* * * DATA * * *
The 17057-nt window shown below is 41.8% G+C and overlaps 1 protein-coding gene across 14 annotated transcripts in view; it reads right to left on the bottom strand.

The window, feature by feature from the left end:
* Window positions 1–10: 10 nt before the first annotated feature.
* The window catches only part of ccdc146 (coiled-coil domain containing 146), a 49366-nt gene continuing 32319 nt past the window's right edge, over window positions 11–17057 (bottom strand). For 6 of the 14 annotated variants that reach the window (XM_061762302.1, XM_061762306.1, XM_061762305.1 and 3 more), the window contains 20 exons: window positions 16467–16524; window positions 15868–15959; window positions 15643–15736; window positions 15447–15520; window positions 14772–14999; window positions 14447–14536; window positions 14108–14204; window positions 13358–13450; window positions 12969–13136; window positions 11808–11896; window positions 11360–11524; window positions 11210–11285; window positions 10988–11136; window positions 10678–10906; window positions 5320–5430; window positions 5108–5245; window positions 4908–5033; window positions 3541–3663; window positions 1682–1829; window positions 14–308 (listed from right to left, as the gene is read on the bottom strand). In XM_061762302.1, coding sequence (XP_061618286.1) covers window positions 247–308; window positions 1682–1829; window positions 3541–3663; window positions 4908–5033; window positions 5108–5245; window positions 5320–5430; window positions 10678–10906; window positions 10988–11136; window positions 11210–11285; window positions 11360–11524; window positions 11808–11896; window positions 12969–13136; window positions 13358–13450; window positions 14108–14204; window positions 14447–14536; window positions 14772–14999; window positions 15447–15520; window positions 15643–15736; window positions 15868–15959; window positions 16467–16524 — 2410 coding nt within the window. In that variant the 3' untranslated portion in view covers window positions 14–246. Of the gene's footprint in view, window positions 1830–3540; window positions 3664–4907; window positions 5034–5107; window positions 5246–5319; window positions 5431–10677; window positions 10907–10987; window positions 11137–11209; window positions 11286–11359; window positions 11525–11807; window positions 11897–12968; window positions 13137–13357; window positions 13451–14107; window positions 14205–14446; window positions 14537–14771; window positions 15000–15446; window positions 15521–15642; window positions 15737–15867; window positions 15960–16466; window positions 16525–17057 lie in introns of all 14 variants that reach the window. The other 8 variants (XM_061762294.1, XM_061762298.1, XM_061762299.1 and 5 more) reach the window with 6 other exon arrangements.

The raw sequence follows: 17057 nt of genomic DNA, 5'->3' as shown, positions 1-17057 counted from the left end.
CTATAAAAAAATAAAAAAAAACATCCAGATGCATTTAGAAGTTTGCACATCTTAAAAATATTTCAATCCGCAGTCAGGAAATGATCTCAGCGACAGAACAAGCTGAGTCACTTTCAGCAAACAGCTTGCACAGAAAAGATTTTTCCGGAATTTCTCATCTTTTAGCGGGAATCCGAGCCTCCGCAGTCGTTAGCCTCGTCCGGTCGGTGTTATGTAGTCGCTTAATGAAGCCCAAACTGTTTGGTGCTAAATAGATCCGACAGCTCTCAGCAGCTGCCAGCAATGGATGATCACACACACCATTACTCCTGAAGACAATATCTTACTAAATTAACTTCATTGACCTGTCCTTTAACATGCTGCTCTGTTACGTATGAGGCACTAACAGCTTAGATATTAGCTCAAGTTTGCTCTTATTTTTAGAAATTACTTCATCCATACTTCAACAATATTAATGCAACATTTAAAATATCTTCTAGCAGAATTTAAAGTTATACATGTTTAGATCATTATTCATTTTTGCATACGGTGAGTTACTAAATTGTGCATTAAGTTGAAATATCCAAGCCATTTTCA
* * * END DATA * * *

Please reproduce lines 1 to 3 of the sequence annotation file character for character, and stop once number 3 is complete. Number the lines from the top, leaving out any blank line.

The 17057-nt window shown below is 41.8% G+C and overlaps 1 protein-coding gene across 14 annotated transcripts in view; it reads right to left on the bottom strand.

The window, feature by feature from the left end:
* Window positions 1–10: 10 nt before the first annotated feature.